Adrian Miller, author of Black Smoke: African Americans and the United States of Barbecue, discussed his new cookbook celebrating barbecue cookery and the role of African Americans in barbecue culture, in conversation with Leni Sorensen.
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In Black Smoke, Miller chronicles how Black barbecuers, pitmasters, and restauranteurs helped develop this cornerstone of American foodways and how they are coming into their own today. It’s a smoke-filled story of Black perseverance, culinary innovation, and entrepreneurship. Though often pushed to the margins, African Americans have enriched a barbecue culture that has come to be embraced by all. Miller celebrates and restores the faces and stories of the men and women who have influenced this American cuisine. This beautifully illustrated chronicle also features 22 barbecue recipes collected just for this book.
“An engaging storyteller, Miller brings his subjects to vivid life, as in the chapter on Black barbecue entrepreneurship, which predates Emancipation, with enslaved men and women using their business proceeds to buy freedom. He explores what makes the Black barbecue aesthetic exceptional and the many complexities of etiquette…. [and] provides plenty of mouthwatering recipes by Black barbecue artists for sauce, meat and fish, and side dishes as well as profiles of unsung Black barbecue trailblazers across three centuries…. A highly entertaining, celebratory, and essential reader for history buffs and barbecue lovers alike.”—Kirkus Reviews, starred review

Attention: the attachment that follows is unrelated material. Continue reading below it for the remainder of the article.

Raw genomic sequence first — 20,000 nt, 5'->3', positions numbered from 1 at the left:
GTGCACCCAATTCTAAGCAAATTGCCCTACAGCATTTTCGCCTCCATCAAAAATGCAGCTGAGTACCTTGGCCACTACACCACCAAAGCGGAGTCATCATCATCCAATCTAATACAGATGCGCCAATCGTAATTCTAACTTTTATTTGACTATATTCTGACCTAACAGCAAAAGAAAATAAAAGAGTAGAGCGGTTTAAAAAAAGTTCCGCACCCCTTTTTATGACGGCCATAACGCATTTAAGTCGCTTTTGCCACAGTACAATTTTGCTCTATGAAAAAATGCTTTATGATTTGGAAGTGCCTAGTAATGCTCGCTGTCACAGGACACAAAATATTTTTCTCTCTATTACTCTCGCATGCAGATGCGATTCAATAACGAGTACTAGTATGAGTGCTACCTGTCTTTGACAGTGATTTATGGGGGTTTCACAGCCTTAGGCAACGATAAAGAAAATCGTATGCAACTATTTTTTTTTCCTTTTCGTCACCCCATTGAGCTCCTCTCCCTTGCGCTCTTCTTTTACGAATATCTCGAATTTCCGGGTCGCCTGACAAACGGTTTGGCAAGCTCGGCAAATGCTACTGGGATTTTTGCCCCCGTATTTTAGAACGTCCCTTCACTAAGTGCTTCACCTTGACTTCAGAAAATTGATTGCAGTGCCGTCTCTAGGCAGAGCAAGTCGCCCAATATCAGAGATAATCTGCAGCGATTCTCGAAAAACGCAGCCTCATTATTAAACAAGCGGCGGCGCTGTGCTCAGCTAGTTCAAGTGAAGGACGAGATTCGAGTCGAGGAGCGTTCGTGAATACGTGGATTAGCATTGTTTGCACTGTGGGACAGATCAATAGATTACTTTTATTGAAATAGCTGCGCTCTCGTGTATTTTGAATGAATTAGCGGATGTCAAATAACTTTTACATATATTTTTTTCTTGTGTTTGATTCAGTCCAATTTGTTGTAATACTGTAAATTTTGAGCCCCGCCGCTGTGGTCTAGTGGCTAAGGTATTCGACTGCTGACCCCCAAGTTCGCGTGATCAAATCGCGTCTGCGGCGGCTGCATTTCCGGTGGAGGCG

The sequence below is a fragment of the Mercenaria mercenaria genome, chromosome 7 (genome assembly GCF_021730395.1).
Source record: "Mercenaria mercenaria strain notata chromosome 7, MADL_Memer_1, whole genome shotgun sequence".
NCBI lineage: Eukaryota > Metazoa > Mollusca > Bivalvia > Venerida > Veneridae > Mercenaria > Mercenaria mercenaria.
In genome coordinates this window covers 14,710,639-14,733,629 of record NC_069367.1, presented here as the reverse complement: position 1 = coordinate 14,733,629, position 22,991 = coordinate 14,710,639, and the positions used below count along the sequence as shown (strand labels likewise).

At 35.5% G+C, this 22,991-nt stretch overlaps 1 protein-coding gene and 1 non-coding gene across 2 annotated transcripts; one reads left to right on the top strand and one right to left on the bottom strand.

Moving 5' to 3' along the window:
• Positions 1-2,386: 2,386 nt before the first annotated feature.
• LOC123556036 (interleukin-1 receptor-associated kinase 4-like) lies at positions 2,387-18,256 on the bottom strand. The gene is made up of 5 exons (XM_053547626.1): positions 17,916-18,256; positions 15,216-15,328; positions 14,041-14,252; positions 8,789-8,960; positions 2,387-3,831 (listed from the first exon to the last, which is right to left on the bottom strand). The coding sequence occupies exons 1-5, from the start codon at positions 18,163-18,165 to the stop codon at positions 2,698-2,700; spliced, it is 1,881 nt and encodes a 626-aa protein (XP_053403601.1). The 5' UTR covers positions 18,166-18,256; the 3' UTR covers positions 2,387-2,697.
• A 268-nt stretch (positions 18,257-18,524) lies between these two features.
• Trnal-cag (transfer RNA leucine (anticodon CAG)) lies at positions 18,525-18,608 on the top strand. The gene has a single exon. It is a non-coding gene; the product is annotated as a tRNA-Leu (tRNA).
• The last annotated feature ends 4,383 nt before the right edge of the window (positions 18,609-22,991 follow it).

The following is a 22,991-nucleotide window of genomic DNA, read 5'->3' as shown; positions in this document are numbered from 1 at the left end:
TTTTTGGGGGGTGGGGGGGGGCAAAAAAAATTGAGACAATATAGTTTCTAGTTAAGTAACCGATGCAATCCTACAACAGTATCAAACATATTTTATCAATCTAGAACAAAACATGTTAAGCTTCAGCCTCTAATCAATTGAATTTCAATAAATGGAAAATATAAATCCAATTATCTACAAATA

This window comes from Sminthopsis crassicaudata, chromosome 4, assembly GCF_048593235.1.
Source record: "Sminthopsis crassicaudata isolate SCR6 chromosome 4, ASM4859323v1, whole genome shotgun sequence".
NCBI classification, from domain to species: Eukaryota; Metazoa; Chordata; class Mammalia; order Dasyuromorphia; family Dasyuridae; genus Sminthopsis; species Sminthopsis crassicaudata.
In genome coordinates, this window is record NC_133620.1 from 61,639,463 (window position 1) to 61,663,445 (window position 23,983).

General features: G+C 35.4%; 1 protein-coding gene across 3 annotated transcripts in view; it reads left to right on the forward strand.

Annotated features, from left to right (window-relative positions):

“Exuberant… studious but not stuffy… Miller never forgets that barbecue is, at its heart, about pleasure: about smoke, sizzle, and joy. Black Smoke is scholarship with a little sauce on its chin.”—Garden & Gun
“Black Smoke [offers] sage advice, excellent recipes, and explore[s] the history of BBQ…. Miller teaches you about the Black pitmasters—both men and women—who have carried this tradition for so long.”—Martha Stewart
“Miller shows how Indigenous forms of barbecue in the Americas were received and absorbed by white colonial settlers, and how, in the southern United States, Black Americans have been the keepers of the barbecue flame, throughout the eras of slavery, Jim Crow, and the Great Migration. Miller also seeks out and showcases generations of pitmasters who are still at work; he highlights individuals from different U.S. geographic areas and different traditions of barbecue…. A must for serious barbecue scholars and a solid choice for any food historian.”—Starred Review, Library Journal
“While other barbecue books share knowledge in the form of recipes and steps, or history as told from a white perspective, Miller gets us closer to seeing the full picture, and to acknowledging that the story is richer, and more delicious, with these shared stories.”—Local Palate